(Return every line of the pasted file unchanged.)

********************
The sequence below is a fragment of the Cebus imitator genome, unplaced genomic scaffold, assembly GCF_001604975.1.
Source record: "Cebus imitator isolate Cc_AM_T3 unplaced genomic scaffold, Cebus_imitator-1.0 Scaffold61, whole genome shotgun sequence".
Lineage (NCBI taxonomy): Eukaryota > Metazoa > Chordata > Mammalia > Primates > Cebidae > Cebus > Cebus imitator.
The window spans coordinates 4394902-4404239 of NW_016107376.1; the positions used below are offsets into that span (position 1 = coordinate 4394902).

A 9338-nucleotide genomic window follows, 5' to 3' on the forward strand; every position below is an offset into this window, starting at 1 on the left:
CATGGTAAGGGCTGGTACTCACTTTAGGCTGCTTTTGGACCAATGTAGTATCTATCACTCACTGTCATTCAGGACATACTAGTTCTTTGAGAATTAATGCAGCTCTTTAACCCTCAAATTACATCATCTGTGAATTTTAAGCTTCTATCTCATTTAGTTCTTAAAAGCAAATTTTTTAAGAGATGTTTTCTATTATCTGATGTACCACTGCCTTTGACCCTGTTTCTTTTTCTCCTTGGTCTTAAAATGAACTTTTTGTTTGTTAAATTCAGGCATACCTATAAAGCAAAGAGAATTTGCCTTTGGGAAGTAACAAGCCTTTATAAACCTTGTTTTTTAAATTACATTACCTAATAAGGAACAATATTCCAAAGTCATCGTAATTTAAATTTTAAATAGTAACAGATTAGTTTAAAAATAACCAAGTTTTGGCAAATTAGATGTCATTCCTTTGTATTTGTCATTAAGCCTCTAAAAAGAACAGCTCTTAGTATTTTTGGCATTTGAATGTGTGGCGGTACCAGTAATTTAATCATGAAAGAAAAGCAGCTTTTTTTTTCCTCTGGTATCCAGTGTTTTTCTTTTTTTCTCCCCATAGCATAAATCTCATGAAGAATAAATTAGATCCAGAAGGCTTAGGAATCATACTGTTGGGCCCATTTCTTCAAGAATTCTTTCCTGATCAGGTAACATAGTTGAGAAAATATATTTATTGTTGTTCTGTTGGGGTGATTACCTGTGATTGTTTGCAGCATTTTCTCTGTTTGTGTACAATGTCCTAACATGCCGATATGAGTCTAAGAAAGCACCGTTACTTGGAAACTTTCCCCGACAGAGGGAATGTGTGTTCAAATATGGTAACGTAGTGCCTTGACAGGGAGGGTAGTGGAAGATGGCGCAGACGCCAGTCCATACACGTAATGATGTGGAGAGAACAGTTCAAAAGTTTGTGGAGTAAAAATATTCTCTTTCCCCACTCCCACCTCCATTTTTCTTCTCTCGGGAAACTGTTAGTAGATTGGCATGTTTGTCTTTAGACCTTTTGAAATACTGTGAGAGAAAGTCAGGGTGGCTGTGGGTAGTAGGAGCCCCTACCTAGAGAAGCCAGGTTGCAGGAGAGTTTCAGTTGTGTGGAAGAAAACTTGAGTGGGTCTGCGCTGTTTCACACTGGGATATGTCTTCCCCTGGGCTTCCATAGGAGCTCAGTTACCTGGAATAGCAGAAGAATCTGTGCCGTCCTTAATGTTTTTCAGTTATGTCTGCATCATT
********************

The sequence below is a fragment of the Cebus imitator genome, unplaced genomic scaffold, assembly GCF_001604975.1.
Source record: "Cebus imitator isolate Cc_AM_T3 unplaced genomic scaffold, Cebus_imitator-1.0 Scaffold61, whole genome shotgun sequence".
Lineage (NCBI taxonomy): Eukaryota > Metazoa > Chordata > Mammalia > Primates > Cebidae > Cebus > Cebus imitator.
The window spans coordinates 4394902-4404239 of NW_016107376.1; the positions used below are offsets into that span (position 1 = coordinate 4394902).

A 9338-nucleotide genomic window follows, 5' to 3' on the forward strand; every position below is an offset into this window, starting at 1 on the left:
CATGGTAAGGGCTGGTACTCACTTTAGGCTGCTTTTGGACCAATGTAGTATCTATCACTCACTGTCATTCAGGACATACTAGTTCTTTGAGAATTAATGCAGCTCTTTAACCCTCAAATTACATCATCTGTGAATTTTAAGCTTCTATCTCATTTAGTTCTTAAAAGCAAATTTTTTAAGAGATGTTTTCTATTATCTGATGTACCACTGCCTTTGACCCTGTTTCTTTTTCTCCTTGGTCTTAAAATGAACTTTTTGTTTGTTAAATTCAGGCATACCTATAAAGCAAAGAGAATTTGCCTTTGGGAAGTAACAAGCCTTTATAAACCTTGTTTTTTAAATTACATTACCTAATAAGGAACAATATTCCAAAGTCATCGTAATTTAAATTTTAAATAGTAACAGATTAGTTTAAAAATAACCAAGTTTTGGCAAATTAGATGTCATTCCTTTGTATTTGTCATTAAGCCTCTAAAAAGAACAGCTCTTAGTATTTTTGGCATTTGAATGTGTGGCGGTACCAGTAATTTAATCATGAAAGAAAAGCAGCTTTTTTTTTCCTCTGGTATCCAGTGTTTTTCTTTTTTTCTCCCCATAGCATAAATCTCATGAAGAATAAATTAGATCCAGAAGGCTTAGGAATCATACTGTTGGGCCCATTTCTTCAAGAATTCTTTCCTGATCAGGTAACATAGTTGAGAAAATATATTTATTGTTGTTCTGTTGGGGTGATTACCTGTGATTGTTTGCAGCATTTTCTCTGTTTGTGTACAATGTCCTAACATGCCGATATGAGTCTAAGAAAGCACCGTTACTTGGAAACTTTCCCCGACAGAGGGAATGTGTGTTCAAATATGGTAACGTAGTGCCTTGACAGGGAGGGTAGTGGAAGATGGCGCAGACGCCAGTCCATACACGTAATGATGTGGAGAGAACAGTTCAAAAGTTTGTGGAGTAAAAATATTCTCTTTCCCCACTCCCACCTCCATTTTTCTTCTCTCGGGAAACTGTTAGTAGATTGGCATGTTTGTCTTTAGACCTTTTGAAATACTGTGAGAGAAAGTCAGGGTGGCTGTGGGTAGTAGGAGCCCCTACCTAGAGAAGCCAGGTTGCAGGAGAGTTTCAGTTGTGTGGAAGAAAACTTGAGTGGGTCTGCGCTGTTTCACACTGGGATATGTCTTCCCCTGGGCTTCCATAGGAGCTCAGTTACCTGGAATAGCAGAAGAATCTGTGCCGTCCTTAATGTTTTTCAGTTATGTCTGCATCATT